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Sarath Naru, VenturEast on “What to expect in 2009”

Team YS
27th Mar 2009
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Name the sectors that you will prefer to invest in 2009

- Healthcare delivery, 

- Food and Agriculture, 

- Clean Technology that addresses basic needs, 

- Selective parts of education and skills development, 

- Services and products for semi-urban and rural markets

- Infrastructure in specific sections supported by the government and addressing


Name the sectors that you will not look at investing in 2009

  • Consumer Internet/ Web 2.0 (people will stop paying for eye balls)
  • Off-shoring KPO/ BPO (scalability issues/ increasing costs/ less differentiation)
  • Pre Revenue Businesses that have high consumer acquisition costs and longer break even periods (e.g.: online travel/ hospitality industry)

Is there a change in the way you evaluate an investment proposal? Will it take longer for you to close a deal than compared to what you did it at a boom time like late 2006 or 2007?


The way we evaluate the investment proposal is exactly the same as before. Before, we were not too concerned about the company being within two years of an IPO, neither are we now.


Do you see more funds coming in to the market?


Yes more funds will come into the market, but investment will be lower than the period prior to September 2008. Statistics show that US based LPs account for ~70% of Indian PE Industry. With credit crisis, recession and market meltdown most US LPs are faced with significant asset erosion and the pool of funds available is contracting.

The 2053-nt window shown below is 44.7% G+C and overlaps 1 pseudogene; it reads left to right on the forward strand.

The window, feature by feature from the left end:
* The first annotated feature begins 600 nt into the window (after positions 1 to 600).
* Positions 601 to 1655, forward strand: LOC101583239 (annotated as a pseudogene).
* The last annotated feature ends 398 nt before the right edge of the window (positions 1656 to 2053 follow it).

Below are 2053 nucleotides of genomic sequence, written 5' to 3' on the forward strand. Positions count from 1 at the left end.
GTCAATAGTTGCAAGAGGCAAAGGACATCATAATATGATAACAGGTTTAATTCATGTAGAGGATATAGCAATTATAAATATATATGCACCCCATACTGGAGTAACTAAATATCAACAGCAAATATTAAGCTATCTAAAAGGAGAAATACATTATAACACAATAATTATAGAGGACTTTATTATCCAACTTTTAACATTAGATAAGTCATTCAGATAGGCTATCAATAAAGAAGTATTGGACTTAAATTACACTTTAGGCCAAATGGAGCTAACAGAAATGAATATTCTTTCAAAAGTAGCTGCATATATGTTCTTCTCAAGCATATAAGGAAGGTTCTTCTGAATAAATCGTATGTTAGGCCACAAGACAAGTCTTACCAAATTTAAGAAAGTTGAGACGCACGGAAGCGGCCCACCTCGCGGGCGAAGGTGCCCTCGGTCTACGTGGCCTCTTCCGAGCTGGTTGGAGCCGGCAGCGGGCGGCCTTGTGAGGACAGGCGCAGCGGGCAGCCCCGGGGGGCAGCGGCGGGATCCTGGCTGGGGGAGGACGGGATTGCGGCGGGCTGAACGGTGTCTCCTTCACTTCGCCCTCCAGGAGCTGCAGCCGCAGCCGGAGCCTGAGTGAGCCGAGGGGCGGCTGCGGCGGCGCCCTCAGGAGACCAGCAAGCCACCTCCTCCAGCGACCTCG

Do you foresee distressed asset sale?


Distressed asset sale is likely to increase in a number of areas but perhaps still too complicated in the Indian context. If it is the secondary sale of an LP’s PE fund holding that’s pretty straight forward. But real estate assets backed by banks, businesses with assets and operations, these kind are likely to have many stake holders and regulatororily complex to resolve.


Do you see more buyouts (controlled transactions) in 2009?


Probably not. Buyouts are driven by (a) availability of leverage (b) management difference with shareholder or promoter’s willingness to cede control.

  • Availability of debt to finance buyouts is still scarce in India
  • Indian Cos. are largely promoter driven where the promoter is both the shareholder and the management – more often than not promoters are against ceding control

Based on the above hypothesis, we may not see more buyouts.


Do you see an increase in PE-backed acquisitions?


Yes. Companies that have built competitive advantages, and will find this a great time to grow by acquisition. While debt will be available, PE funding will be required to get leverage.


Source:VentureEast

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